My love for good things began very early on. To the utter horror of my middle-class parents, they were worried I wouldn’t ever settle for the mediocre. A factory outfit never made me feel my best, it had to be a bespoke outfit. After much thought and pondering would my tailor add the Kutch mirror work patch or the lace to give my mundane outfit its edge, and make it my statement. The aim was always adding an Indian sensibility over my denim or the check-patterned Kilt.
With this undying need to be always surrounded by beautiful things, it surely was a constant struggle with my limited income. I had that discerning eye for all good things, including my male friends. I wasn’t exactly generous at that choice, but he needed to have more than just good looks to keep my interest going. Most times, I was disappointed so I decided to put my energy into clothing that saluted an art form of India. As usual, most things had to be a cut above the rest. Being raised as a Bengali in Delhi, you are forever struggling between the two identities that you can’t fathom when which one takes over. The constant struggle of being a quintessential Bengali with the cacophony of the Peacock Punjabi. It surely was a sure shot path to schizophrenia. But my love for Rajasthan and it’s arts and crafts is a constant. Till date, it remains a passion that needs regular acknowledgement. Every week four times at least, I wear a Bandhini or a Sanganer print over my jeans, that size hasn’t remained constant. I recall the small store in the early days of fashion-hungry Bangalore at Commercial Street which had RJP, Rohit Bal, Anita Dongre and few more well-known designers. RJP always stole my heart with his fine cotton and minimalist design sensibility.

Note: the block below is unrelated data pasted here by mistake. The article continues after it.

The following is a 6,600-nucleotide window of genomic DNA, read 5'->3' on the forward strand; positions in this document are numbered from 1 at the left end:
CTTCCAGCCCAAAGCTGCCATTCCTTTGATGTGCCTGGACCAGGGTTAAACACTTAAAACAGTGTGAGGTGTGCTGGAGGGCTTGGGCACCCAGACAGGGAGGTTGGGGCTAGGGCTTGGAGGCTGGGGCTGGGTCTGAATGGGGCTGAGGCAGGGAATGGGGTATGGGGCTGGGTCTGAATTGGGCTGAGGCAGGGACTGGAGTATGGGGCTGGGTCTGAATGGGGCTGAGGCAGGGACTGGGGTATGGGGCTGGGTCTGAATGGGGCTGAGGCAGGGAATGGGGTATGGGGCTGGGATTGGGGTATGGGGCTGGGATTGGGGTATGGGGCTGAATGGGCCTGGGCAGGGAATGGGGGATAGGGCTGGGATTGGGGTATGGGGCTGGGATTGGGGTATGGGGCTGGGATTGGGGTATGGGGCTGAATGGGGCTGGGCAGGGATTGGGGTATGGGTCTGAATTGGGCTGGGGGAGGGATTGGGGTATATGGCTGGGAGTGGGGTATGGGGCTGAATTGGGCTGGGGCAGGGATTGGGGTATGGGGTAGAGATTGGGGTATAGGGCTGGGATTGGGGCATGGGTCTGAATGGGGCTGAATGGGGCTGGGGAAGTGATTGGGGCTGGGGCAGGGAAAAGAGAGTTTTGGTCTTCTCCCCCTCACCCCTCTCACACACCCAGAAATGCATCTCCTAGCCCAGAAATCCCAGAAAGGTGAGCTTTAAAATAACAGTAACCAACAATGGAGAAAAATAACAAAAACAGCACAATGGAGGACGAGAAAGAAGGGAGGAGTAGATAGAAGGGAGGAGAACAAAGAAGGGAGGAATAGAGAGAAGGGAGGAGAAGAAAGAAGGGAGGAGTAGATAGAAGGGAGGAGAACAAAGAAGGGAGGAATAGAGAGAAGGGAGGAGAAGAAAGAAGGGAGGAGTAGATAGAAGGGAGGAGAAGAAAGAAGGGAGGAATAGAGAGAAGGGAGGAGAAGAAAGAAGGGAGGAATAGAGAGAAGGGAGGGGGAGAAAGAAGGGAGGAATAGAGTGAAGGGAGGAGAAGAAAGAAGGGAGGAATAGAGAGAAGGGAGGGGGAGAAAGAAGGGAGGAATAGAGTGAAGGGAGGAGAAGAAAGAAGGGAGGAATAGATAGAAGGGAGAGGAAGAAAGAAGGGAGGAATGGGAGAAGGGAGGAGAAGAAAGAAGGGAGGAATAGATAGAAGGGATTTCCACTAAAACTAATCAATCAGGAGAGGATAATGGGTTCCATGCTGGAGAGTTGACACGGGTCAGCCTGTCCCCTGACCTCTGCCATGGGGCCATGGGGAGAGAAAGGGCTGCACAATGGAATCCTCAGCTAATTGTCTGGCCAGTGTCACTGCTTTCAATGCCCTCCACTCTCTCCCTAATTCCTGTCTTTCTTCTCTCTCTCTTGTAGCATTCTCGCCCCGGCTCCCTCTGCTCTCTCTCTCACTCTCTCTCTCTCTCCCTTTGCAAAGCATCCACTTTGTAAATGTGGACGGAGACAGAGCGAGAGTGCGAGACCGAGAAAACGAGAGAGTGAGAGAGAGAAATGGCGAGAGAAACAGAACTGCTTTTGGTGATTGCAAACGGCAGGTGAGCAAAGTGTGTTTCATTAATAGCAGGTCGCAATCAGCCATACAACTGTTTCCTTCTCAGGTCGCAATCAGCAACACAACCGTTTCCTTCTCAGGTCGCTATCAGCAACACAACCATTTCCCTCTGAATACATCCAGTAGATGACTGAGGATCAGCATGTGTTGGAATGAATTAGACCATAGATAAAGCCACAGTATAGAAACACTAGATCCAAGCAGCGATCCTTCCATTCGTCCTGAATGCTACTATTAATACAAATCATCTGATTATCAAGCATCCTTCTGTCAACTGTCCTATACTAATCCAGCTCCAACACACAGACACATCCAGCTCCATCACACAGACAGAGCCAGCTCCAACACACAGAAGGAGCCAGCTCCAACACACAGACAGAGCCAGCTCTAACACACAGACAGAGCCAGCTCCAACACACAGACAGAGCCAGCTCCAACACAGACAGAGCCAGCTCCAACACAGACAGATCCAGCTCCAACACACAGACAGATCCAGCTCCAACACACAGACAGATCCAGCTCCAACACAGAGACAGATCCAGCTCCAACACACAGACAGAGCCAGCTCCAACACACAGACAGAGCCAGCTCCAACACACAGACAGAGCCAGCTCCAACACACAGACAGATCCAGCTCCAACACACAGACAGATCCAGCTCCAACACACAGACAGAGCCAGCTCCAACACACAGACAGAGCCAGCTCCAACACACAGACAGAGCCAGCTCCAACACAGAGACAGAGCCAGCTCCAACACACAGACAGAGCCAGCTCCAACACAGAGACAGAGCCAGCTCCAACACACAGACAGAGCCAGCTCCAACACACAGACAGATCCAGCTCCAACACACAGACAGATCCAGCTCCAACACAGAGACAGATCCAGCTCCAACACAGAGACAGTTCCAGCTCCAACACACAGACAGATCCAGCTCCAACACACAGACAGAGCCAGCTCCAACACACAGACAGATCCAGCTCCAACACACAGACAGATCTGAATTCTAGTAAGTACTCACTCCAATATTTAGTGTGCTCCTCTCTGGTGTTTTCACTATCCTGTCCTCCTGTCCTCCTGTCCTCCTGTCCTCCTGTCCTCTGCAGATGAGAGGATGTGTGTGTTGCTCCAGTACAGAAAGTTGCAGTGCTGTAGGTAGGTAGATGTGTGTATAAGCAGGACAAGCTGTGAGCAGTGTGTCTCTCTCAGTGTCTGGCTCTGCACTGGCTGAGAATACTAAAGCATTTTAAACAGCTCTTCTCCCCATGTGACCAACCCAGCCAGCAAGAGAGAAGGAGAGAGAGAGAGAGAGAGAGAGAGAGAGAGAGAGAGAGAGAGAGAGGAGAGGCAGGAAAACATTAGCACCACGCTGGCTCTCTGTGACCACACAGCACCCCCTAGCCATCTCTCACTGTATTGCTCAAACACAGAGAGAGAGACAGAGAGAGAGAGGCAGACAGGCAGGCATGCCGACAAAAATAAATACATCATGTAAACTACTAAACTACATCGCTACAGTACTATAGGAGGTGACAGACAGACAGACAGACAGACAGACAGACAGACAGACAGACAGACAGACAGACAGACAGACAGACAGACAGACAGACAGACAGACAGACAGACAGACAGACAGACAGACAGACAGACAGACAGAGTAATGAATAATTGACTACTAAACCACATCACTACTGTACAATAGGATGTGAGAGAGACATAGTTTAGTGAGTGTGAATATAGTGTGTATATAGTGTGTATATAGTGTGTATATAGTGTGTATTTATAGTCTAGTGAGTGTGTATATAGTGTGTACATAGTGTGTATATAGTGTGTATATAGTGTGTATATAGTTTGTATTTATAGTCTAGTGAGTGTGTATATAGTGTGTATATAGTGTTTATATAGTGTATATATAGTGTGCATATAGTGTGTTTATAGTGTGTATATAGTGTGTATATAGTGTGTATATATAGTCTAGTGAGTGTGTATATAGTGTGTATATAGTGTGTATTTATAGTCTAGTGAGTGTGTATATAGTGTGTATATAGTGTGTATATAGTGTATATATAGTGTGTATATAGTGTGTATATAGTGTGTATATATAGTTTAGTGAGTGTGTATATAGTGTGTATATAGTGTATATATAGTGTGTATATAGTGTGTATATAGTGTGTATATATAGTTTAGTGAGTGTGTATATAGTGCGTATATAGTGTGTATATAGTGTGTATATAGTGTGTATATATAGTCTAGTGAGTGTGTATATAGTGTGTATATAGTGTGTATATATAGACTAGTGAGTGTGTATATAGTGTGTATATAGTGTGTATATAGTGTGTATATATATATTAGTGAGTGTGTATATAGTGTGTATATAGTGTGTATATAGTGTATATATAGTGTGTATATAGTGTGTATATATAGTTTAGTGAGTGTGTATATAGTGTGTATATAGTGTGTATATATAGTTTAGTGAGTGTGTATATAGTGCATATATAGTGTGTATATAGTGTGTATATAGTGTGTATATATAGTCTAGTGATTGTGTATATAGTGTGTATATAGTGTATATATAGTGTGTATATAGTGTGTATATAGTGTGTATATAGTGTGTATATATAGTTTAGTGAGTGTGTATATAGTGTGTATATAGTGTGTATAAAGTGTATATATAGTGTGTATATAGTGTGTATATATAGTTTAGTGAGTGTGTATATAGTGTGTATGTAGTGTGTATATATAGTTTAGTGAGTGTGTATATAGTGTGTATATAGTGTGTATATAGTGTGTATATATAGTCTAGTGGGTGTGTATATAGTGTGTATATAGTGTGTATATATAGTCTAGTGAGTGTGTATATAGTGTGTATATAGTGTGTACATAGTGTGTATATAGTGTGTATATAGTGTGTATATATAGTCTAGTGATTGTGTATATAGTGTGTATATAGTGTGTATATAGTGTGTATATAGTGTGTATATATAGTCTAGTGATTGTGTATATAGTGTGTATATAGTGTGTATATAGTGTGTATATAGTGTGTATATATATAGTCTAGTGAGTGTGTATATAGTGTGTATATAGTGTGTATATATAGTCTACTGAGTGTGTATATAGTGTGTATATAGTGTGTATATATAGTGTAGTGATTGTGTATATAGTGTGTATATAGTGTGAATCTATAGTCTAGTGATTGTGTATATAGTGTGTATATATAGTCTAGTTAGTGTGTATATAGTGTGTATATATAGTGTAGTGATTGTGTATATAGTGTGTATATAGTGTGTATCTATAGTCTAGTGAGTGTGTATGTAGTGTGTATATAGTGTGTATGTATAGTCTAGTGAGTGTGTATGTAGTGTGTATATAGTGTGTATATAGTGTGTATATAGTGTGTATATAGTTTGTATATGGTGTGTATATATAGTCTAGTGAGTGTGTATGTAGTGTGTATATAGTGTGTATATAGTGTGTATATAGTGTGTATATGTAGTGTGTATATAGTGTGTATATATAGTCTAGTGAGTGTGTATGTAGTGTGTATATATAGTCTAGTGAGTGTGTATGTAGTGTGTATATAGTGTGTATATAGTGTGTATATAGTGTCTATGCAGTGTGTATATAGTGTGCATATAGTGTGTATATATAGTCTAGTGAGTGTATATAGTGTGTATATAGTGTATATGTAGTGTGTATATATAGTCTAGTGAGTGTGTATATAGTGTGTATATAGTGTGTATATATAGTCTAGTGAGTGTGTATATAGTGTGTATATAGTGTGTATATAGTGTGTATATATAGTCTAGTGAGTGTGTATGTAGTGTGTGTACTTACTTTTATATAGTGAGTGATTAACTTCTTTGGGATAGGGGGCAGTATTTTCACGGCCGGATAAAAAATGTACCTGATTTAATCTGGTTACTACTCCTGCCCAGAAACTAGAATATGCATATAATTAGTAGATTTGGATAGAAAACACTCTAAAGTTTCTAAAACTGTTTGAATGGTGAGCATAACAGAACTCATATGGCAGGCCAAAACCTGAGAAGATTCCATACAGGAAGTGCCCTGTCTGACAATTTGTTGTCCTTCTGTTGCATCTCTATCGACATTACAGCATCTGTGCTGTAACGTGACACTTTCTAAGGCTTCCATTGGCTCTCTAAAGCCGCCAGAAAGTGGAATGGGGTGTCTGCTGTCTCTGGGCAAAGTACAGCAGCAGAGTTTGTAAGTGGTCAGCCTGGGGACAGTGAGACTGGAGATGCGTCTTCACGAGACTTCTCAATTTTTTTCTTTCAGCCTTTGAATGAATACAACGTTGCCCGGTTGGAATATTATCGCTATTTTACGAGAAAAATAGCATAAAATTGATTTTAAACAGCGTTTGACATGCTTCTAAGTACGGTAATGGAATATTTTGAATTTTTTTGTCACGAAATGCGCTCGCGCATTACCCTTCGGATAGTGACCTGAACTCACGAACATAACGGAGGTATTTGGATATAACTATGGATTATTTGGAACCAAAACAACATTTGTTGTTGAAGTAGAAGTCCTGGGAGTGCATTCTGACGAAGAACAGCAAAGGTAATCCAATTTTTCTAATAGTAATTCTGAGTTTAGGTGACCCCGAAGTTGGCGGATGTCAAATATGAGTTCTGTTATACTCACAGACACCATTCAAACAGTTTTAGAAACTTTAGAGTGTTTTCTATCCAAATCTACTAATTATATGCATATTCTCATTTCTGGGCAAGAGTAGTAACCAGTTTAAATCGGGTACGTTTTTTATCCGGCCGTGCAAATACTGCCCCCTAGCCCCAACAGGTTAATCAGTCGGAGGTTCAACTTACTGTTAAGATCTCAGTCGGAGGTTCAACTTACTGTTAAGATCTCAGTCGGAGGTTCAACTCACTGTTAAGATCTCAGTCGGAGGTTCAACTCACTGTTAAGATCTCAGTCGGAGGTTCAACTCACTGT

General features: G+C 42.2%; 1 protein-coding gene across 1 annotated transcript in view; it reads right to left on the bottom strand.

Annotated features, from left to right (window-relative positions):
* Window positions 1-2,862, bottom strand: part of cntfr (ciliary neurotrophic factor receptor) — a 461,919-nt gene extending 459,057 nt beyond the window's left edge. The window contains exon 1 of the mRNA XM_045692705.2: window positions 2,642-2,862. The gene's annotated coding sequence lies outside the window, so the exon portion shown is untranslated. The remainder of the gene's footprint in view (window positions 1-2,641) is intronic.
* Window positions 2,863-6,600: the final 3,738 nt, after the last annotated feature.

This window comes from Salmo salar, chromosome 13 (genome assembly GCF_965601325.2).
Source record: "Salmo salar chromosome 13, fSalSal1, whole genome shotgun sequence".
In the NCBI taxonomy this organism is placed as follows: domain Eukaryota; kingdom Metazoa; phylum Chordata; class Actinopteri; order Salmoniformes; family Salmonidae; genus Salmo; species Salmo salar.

RJP is famous for his pintuck kurtas and remarkable indigos. I had to attend an elite function at Bombay; a very important second wedding of a friend. I had to look the part, so I choose this black cutwork kurta over a white crinkled skirt to wear for one of the evenings. It was my first Rajesh Pratap Singh ensemble. Cutwork is typically a technique where you cut the fabric, resulting in holes, which is reinforced with embroidery or needle lace. It originates in Italy and is called Punto Tagliato. Renaissance was the period of new things and cutwork began in the 14th, 15th and 16th centuries. And even in the fashion world of today, cutwork is very much prevalent and is also called lace. The hand cutwork is one of the most traditional forms of this art.
As a child, I still recall the sari petticoats that were dried in the sun with cutwork on its edges. Our home linen had cutwork on them. So cutwork was a natural draw to my senses. Senses that were carved from nostalgia and memory. RJP cutwork kurta makes me feel sensual without baring much. The arms on one side have the cutwork that reaches up to my shoulder blades. It fits like a dream and black makes me feel sexy, desirable and shapely. In spite of the PMS bingeing, black is so forgiving. Just like how a gentleman should be. Most women over time stop listening to the voice of their bodies and the need to be cherished. Just as we are flawed or perfect. Because beauty is a factory idea, created by the advertising lobby. Real women have fat and bad moods.
Like great love stories where there is passion, romance and my favourite word called Ishq.RJP with his signature pintuck kurtas and this cutwork design makes me crave for the moonlight on my shoulder blades and my lover finding spaces to kiss away my loneliness between the neatly cut fabric. Exposing just that much and more.